Read the fine print this holiday season and avoid litigation

David Yates Dec. 5, 2007, 7:12am

A new Better Business Bureau survey suggests consumers are neglecting to read the extended warranties, service contracts and return/exchange policies when purchasing goods.

Too often, this "neglect" ends up redefined in lawsuits as "negligence" on the part of the seller, as indicated by the hundreds of breach of warranty lawsuits filed in Jefferson County this year alone.

The BBB national survey, conducted by Kelton Research, found that nearly half (46 percent) of Americans admit they do not read service contracts and more than four in 10 (42 percent) do not look at the extended warranty policies that come with their purchase.

Extended warranties and service contracts are popular with the American public. According to Warranty Week, an online industry newsletter, consumers are expected to purchase approximately $1.6 billion of extended warranties and service contracts on PCs, consumer electronics and major appliances this holiday season, a BBB press release said.

"There's an on-going debate about whether extended warranties and service contracts are worth the up-front cost," said Michael Clayton, President/CEO of the Better Business Bureau in Southeast Texas. "The bottom line is that consumers need to make sure they completely understand the terms and weigh the value of purchasing one versus the potential need for repair or replacement over time."

In addition to extended warranties and service contracts, surprisingly, nearly three in 10(29 percent) adult consumers don't carefully read return and exchange policies when making a purchase in a store or retail outlet, the press release said.

"The number of people who don't read return and exchange policies carefully is concerning," Clayton said. "Though they are commonplace, not every retailer has the same policy and some establishments even implement separate policies around special sales and holidays."

Prior to the 2006 holiday season, the National Retail Federation (NRF) released a survey indicating that more than one in three consumers (37.6 percent) were expected to return at least some portion of their holiday gifts.

And, in a more recent survey released earlier this month, the NRF found that consumers will not see a drastic shift in holiday return policies this year, with four in five retailers (81.4 percent) implementing the same holiday return policy as last year – while 15.3 percent will tighten their policies (vs. 25.0 percent in 2006) and 3.4 percent will loosen policies (vs. 4.8 percent last year), the press release said.

"We encourage consumers to carefully read and make sure they understand any and all policies that come with their purchase. In the long run it can save them a lot of time and money," Clayton said.

The BBB is advising consumers to take the following steps to help them shop wisely:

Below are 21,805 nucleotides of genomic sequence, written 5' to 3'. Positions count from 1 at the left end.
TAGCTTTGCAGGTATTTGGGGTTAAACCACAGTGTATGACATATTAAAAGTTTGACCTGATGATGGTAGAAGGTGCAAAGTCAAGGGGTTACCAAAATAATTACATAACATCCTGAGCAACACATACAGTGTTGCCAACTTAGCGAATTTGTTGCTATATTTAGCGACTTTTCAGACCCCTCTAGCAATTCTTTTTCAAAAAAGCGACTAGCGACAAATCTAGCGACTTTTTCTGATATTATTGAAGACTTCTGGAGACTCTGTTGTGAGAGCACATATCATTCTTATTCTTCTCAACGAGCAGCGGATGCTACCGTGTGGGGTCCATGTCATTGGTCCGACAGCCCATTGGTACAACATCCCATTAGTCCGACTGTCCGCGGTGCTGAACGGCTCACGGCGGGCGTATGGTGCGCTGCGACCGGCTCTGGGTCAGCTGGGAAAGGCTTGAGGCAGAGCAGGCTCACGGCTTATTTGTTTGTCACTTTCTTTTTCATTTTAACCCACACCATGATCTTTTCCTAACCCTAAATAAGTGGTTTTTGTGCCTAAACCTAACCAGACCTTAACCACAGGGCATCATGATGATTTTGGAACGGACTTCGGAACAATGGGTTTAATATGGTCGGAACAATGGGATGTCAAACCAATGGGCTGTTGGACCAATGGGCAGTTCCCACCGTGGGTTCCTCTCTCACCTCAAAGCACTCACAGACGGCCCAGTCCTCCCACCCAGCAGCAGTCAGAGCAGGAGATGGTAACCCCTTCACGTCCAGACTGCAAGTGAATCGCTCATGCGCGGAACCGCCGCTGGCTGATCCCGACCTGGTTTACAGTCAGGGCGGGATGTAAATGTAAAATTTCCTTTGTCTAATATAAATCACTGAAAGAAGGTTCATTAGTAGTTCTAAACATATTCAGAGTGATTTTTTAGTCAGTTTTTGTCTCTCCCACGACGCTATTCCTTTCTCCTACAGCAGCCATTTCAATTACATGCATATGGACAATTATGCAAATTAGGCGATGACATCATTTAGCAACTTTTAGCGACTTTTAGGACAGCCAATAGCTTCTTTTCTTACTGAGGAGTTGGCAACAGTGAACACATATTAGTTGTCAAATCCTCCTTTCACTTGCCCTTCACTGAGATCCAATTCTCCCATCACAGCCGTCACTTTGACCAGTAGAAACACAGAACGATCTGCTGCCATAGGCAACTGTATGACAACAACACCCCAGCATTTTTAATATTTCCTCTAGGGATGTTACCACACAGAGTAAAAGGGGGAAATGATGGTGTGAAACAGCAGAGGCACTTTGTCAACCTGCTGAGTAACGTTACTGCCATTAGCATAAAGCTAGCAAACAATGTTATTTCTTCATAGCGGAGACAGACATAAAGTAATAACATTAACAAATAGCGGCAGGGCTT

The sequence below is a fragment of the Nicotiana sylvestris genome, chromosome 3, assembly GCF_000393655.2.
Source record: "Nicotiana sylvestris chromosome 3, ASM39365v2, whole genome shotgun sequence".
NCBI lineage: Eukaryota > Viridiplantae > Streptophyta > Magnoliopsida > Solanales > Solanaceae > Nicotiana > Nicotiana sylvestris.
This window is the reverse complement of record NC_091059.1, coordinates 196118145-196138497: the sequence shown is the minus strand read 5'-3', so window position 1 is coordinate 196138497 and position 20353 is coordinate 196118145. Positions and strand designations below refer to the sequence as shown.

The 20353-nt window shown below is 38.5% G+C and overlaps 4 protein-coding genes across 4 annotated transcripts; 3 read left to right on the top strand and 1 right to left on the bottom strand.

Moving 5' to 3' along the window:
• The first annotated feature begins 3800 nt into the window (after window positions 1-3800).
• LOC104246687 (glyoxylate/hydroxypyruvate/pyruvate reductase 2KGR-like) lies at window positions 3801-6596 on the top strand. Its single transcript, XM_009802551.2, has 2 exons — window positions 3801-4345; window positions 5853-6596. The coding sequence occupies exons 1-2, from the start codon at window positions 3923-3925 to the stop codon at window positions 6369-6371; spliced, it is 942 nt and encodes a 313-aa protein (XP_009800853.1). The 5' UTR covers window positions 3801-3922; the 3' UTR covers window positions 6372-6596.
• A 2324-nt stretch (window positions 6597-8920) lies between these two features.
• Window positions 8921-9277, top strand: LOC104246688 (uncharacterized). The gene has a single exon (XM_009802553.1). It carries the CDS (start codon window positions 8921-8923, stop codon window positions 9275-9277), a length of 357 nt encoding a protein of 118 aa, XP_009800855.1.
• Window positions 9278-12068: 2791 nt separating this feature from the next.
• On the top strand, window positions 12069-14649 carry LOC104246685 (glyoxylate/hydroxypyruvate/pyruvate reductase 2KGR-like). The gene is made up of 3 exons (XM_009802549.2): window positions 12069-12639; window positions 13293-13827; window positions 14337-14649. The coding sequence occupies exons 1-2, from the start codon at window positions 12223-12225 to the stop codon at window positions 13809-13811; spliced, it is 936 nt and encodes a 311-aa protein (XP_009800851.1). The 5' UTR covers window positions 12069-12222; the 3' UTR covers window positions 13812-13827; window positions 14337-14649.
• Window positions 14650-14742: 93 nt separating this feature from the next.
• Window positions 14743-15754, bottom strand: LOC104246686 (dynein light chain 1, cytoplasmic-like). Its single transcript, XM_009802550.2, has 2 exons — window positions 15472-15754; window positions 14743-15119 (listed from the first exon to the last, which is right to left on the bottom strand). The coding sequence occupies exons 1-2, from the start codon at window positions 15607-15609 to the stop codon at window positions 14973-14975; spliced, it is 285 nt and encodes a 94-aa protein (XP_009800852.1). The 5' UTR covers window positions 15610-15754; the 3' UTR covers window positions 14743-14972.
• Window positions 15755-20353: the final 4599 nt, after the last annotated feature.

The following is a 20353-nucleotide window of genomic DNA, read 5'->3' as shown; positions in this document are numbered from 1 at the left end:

- First, read the terms of the warranty or contract carefully before purchasing;

- Take your time before buying one. Many extended warranties and service contracts don't have to be purchased at the point of sale and can be purchased at a later date up to a specified period of time;

- Make sure you understand what the policy covers (parts, service, shipping, etc.) and be clear about what is covered under accidental damage versus product failure;

- Anticipate and calculate what it would cost for average repairs over the specified time period of the contract and compare it to the total cost of the service contract. If the product has a track record of not breaking down or needing average repairs over that specified time period, then the service contract could end up costing more money;

- Make sure you don't duplicate coverage. Some protection may already be covered for a specified period of time under what is known as "implied warranty" depending on state laws. And, sometimes you may even be covered for a certain period of time through your credit card if you use it to purchase the product or service;

- Be sure to understand the cancellation terms. Some state laws require a "Free Look" period, which allows you to get a full refund if you change your mind within a specified period of time. Some contracts can be transferred to a new owner;

- If you choose to purchase a service contract, make sure to keep the service contract paperwork, receipts, and all maintenance records together;

For returns and exchanges:

- Make sure to keep receipts. If giving a gift, ask for a gift receipt and enclose it with the present;

- Read the retailer's policy before you purchase products. Make sure you understand whether you or the recipient of your gift can get a refund, exchange or store credit for unwanted merchandise. Also, if returns are permitted, ask what procedures and timeframe need to be followed;

- Understand what the return policies are for on-sale and clearance items, which may be different than merchandise sold at full price;

- Don't remove electronics or similar products from their boxes before wrapping because the original packaging may be required for a return;

- Some merchants charge a restocking or "open box" fee for returns of electronics products or large-ticket items. Ask if that is their policy;

- Be sure to look for return policies when buying online or from catalogs. Sometimes merchandise can be returned to a store; otherwise, you may be charged a shipping fee to return or exchange an item.

For more information about BBB, visit or call 409-835-5348 or 800-685-7650.

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